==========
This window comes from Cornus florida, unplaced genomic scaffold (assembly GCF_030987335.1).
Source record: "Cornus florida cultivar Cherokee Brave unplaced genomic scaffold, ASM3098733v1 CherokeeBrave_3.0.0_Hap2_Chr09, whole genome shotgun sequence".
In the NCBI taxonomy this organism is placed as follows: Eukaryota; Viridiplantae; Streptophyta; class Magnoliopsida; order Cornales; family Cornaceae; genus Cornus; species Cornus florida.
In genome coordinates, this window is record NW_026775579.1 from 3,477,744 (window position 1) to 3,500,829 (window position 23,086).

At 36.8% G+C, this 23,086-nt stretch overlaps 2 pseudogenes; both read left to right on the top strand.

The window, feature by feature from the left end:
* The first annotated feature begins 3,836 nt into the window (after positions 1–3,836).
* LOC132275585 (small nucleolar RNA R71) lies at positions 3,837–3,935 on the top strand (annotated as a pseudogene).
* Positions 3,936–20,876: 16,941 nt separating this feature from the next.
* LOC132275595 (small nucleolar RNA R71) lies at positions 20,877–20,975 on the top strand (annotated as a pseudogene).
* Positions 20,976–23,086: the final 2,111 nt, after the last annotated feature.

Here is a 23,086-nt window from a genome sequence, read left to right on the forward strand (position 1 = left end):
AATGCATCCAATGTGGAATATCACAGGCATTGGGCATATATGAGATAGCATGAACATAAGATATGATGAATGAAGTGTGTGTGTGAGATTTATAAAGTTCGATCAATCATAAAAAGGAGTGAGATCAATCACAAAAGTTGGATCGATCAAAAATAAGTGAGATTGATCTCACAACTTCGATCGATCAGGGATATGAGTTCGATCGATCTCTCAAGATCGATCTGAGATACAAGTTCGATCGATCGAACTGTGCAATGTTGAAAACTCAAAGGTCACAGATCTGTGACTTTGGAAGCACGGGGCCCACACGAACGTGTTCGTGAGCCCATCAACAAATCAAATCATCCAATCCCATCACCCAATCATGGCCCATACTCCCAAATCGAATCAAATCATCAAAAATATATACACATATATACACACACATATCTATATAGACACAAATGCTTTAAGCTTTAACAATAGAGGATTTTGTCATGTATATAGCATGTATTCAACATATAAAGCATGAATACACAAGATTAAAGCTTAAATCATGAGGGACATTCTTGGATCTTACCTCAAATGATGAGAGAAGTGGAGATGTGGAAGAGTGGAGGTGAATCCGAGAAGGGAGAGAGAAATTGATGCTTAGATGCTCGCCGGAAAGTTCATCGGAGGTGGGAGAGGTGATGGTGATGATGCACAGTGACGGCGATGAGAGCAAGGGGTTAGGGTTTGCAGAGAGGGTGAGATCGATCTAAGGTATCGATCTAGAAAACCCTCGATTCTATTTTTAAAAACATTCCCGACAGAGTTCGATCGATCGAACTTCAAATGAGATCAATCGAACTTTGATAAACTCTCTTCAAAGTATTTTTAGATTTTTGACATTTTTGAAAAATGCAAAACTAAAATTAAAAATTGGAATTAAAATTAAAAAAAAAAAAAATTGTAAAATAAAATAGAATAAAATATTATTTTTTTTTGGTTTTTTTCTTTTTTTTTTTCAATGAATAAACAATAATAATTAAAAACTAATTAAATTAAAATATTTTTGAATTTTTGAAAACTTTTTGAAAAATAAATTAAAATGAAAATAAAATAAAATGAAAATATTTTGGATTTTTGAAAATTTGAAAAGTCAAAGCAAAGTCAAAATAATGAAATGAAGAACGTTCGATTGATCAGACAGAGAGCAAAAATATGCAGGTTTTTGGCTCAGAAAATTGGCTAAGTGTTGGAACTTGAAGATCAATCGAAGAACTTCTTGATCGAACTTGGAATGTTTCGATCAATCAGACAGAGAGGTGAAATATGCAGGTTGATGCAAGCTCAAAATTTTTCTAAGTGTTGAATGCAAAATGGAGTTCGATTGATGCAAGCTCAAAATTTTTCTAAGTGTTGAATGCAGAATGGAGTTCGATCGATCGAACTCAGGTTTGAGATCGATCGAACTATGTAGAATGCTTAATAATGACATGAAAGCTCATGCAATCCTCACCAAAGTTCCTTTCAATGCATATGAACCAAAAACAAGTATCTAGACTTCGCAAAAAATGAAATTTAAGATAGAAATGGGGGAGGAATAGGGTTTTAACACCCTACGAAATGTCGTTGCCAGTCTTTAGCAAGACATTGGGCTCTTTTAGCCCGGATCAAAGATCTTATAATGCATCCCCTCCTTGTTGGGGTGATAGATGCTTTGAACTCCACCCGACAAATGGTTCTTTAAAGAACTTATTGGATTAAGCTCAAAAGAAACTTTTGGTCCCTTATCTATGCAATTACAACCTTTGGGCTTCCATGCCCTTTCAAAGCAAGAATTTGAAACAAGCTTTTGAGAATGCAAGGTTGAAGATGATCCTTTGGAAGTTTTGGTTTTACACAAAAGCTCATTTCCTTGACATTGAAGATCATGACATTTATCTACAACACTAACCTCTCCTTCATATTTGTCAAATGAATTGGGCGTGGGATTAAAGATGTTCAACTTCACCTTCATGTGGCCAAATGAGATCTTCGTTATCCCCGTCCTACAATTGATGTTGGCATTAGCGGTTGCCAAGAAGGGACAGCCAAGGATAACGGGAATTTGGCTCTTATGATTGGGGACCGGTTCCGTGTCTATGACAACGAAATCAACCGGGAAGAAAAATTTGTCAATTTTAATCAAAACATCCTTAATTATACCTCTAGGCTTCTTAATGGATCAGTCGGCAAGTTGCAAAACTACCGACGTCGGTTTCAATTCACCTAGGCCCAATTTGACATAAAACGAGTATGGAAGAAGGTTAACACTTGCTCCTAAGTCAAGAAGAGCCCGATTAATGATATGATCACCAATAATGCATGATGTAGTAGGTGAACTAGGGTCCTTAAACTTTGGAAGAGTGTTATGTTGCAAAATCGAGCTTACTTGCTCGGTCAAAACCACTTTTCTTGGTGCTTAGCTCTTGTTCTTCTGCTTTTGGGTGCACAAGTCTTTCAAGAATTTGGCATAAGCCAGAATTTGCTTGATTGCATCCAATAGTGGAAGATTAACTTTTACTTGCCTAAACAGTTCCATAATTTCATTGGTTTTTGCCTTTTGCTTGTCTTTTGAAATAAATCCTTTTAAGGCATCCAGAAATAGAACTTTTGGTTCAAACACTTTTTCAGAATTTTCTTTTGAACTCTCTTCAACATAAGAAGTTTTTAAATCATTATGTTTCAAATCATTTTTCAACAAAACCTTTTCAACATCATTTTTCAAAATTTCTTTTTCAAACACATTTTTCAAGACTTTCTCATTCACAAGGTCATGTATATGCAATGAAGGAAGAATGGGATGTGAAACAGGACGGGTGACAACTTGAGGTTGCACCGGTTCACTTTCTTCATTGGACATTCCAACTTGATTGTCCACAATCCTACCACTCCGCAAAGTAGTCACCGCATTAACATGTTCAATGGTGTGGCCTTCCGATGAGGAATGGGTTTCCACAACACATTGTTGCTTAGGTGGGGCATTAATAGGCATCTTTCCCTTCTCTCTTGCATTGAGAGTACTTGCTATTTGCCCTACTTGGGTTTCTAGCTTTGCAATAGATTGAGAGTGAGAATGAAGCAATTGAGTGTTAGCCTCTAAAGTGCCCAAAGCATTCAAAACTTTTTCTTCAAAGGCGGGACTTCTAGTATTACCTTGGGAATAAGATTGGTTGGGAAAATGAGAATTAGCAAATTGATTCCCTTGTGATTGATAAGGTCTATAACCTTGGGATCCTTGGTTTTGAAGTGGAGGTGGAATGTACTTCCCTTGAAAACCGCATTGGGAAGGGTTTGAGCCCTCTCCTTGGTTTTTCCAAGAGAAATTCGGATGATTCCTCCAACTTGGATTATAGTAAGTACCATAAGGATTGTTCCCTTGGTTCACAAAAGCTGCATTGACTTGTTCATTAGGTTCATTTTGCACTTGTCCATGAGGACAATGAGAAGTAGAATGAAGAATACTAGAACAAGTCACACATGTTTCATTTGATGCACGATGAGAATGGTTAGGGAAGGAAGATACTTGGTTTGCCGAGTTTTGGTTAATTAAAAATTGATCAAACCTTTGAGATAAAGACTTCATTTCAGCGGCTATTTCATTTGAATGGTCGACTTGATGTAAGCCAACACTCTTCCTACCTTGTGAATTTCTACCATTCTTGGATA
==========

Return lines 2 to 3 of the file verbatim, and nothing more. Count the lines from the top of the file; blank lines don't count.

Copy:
Source record: "Cornus florida cultivar Cherokee Brave unplaced genomic scaffold, ASM3098733v1 CherokeeBrave_3.0.0_Hap2_Chr09, whole genome shotgun sequence".
In the NCBI taxonomy this organism is placed as follows: Eukaryota; Viridiplantae; Streptophyta; class Magnoliopsida; order Cornales; family Cornaceae; genus Cornus; species Cornus florida.